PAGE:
Ellon Times – 22 hours ago
Donald Trump, owner of Trump International Golf Links at Balmedie, has been elected as the next President of the USA. Mr Trump, whose golf course opened in July 2012, beat off strong competition from Democrat rival Hillary Clinton. He has visited the area on several occasions, the most recent being earlier this year. Mr Trump is half Scottish – his mother Mary MacLeod being from Stornoway on the Isle of Lewis. She grew up in a simple croft until she landed in Manhattan at the age of 20 and her first language was Gaelic. ellontimes
Barack Obama urged Americans to unite behind Donald Trump yesterday as defeated Hillary Clinton told supporters they owed him an “open mind”.
The outgoing US president, who has invited his successor to the White House today (Thurs), promised to ensure a smooth transition of power.
He called on voters to remember they were in fact “all on one team”.
And he added: “We are now all rooting for his success in uniting and leading the country.”
The billionaire businessman outperformed expectations in a series of battleground states, like Florida, Ohio and North Carolina, to clinch a surprise win on Tuesday night.
In a dramatic turn of events, he also obliterated the so-called blue wall of states in the Upper Midwest that had backed every Democratic candidate for president since 1992.
Michigan, which had not supported a Republican nominee since 1988, also looked on course to turn red.
Mrs Clinton had been leading in the polls right up until Election Day, despite taking a hit after the FBI announced it had reopened its investigation into her use of a private email server.
She appeared to bounce back following the news on Sunday that she has been cleared a second time and will not face charges.
But Mr Trump came through to easily secure the 270 electoral votes required for victory.
In echoes of 2000 when Democrat Al Gore narrowly won the popular vote, but George W. Bush won the White House, Mrs Clinton looks likely to win the popular vote.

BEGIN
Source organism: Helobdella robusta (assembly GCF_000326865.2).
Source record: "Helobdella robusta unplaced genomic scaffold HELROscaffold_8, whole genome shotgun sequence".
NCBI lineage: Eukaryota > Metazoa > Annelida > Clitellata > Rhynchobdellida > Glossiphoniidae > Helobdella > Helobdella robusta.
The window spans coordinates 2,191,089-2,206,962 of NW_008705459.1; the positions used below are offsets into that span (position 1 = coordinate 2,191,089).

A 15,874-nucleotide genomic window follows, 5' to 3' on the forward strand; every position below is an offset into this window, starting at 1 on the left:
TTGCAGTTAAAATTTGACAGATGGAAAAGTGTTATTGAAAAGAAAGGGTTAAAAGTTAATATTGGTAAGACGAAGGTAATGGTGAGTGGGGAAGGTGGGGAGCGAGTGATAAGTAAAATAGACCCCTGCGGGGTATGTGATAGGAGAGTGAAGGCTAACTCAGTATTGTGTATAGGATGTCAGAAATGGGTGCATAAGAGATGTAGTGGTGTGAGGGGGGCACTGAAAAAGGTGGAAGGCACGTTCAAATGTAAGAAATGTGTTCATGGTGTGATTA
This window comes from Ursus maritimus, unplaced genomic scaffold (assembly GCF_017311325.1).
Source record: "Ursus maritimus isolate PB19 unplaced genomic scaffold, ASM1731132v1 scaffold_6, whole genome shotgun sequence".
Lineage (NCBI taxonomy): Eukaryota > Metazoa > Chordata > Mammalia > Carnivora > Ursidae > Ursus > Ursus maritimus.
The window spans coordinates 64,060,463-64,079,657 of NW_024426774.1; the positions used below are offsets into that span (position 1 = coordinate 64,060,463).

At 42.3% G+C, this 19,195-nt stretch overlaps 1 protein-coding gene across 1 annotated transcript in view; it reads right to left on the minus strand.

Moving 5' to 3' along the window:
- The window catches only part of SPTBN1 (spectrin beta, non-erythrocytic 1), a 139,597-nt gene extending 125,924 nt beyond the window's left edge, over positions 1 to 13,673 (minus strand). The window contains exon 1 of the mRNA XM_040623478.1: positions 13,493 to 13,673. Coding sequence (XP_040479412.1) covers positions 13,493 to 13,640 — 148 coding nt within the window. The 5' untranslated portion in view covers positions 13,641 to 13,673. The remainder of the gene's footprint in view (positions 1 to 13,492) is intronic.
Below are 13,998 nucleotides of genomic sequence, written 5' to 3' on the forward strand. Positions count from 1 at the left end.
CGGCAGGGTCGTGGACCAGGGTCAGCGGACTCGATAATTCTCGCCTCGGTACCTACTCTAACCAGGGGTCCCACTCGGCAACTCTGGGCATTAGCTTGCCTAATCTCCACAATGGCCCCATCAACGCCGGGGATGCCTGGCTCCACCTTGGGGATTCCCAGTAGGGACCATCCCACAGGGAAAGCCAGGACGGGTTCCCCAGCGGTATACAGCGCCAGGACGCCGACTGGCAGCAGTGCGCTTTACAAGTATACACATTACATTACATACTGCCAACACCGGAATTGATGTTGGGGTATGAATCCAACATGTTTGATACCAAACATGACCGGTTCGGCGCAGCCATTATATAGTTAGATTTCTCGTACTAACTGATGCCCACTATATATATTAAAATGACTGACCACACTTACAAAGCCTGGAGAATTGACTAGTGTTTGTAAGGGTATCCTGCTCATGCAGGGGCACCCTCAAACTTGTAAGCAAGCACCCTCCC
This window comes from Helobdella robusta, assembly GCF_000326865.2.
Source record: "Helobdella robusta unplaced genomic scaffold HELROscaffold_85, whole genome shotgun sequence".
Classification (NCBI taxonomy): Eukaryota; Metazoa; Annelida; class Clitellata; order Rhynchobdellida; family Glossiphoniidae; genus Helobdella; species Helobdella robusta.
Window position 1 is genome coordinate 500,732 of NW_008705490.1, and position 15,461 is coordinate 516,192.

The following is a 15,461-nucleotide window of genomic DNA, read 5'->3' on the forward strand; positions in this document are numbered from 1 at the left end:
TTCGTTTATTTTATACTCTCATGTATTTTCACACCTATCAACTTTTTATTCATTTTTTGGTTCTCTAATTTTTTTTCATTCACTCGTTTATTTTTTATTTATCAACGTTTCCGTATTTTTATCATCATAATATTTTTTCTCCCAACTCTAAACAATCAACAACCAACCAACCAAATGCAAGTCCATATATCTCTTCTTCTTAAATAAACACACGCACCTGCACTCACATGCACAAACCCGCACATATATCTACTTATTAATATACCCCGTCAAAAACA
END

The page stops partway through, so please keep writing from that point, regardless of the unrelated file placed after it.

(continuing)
She was criticised for not making a speech in the immediate aftermath of her defeat.
But yesterday she came out to address the supporters who had helped campaign to try to install the first woman in the White House.
Flanked by her husband Bill and daughter Chelsea, she said she hoped Mr Trump would be “a successful president for all Americans”.
Speaking in New York, Mrs Clinton added: “I know how disappointed you feel, because I feel it too and so do millions of Americans.
“We must accept this result. Donald Trump is going to be president. We owe him an open mind and a chance to lead.”
The failed Democratic nominee also acknowledged the country was “more deeply divided that we thought”.
And she told the “little girls watching” to never doubt their value, insisting someday “that highest and hardest glass ceiling” would be shattered.
After a polarising campaign marked by highly personal attacks, Mr Trump adopted a conciliatory tone in his victory speech.
He pledged to be “president for all Americans”, adding: “It is time for us to come together as one united people.
“No dream is too big, no challenge is too great. Nothing we want for our future is beyond our reach.
“America will no longer settle for anything less than the best.”
As well as winning the president, the Republicans retained control of the Senate and House of Representatives.
Prime Minister Theresa May wrote to Mr Trump to congratulate him on his victory yesterday, declaring that Britain and America will remain “strong and close partners”.
But First Minister Nicola Sturgeon said the outcome would be greeted with “a real sense of anxiety” around the world.
Labour Leader Jeremy Corbyn said Mr Trump’s victory was “an unmistakable rejection of a political establishment and an economic system that simply isn’t working for most people”, but warned the answers he is offering to America’s problems are “clearly wrong”.
Russian President Vladimir Putin sent Mr Trump a telegram of congratulations, expressing “his hope to work together for removing Russian-American relations from their crisis state”. Press & Journal